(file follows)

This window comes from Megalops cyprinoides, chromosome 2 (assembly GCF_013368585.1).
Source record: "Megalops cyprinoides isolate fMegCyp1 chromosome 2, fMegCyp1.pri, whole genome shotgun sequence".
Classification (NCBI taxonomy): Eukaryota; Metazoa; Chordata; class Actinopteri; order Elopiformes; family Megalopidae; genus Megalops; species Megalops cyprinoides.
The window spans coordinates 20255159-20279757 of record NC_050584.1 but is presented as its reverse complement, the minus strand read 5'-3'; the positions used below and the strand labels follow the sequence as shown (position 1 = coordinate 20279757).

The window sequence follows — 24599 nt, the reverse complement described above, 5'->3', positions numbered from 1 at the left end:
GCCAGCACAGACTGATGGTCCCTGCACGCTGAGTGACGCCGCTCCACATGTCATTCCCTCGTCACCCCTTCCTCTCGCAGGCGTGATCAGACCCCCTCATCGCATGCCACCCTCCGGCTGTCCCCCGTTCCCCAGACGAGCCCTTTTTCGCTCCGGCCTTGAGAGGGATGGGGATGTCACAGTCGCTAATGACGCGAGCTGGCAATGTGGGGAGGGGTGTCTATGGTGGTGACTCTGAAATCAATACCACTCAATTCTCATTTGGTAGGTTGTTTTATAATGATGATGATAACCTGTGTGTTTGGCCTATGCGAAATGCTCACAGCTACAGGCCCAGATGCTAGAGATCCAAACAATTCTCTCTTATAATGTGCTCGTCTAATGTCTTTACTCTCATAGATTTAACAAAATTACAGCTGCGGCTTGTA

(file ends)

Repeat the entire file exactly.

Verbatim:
This window comes from Megalops cyprinoides, chromosome 2 (assembly GCF_013368585.1).
Source record: "Megalops cyprinoides isolate fMegCyp1 chromosome 2, fMegCyp1.pri, whole genome shotgun sequence".
Classification (NCBI taxonomy): Eukaryota; Metazoa; Chordata; class Actinopteri; order Elopiformes; family Megalopidae; genus Megalops; species Megalops cyprinoides.
The window spans coordinates 20255159-20279757 of record NC_050584.1 but is presented as its reverse complement, the minus strand read 5'-3'; the positions used below and the strand labels follow the sequence as shown (position 1 = coordinate 20279757).

The window sequence follows — 24599 nt, the reverse complement described above, 5'->3', positions numbered from 1 at the left end:
GCCAGCACAGACTGATGGTCCCTGCACGCTGAGTGACGCCGCTCCACATGTCATTCCCTCGTCACCCCTTCCTCTCGCAGGCGTGATCAGACCCCCTCATCGCATGCCACCCTCCGGCTGTCCCCCGTTCCCCAGACGAGCCCTTTTTCGCTCCGGCCTTGAGAGGGATGGGGATGTCACAGTCGCTAATGACGCGAGCTGGCAATGTGGGGAGGGGTGTCTATGGTGGTGACTCTGAAATCAATACCACTCAATTCTCATTTGGTAGGTTGTTTTATAATGATGATGATAACCTGTGTGTTTGGCCTATGCGAAATGCTCACAGCTACAGGCCCAGATGCTAGAGATCCAAACAATTCTCTCTTATAATGTGCTCGTCTAATGTCTTTACTCTCATAGATTTAACAAAATTACAGCTGCGGCTTGTA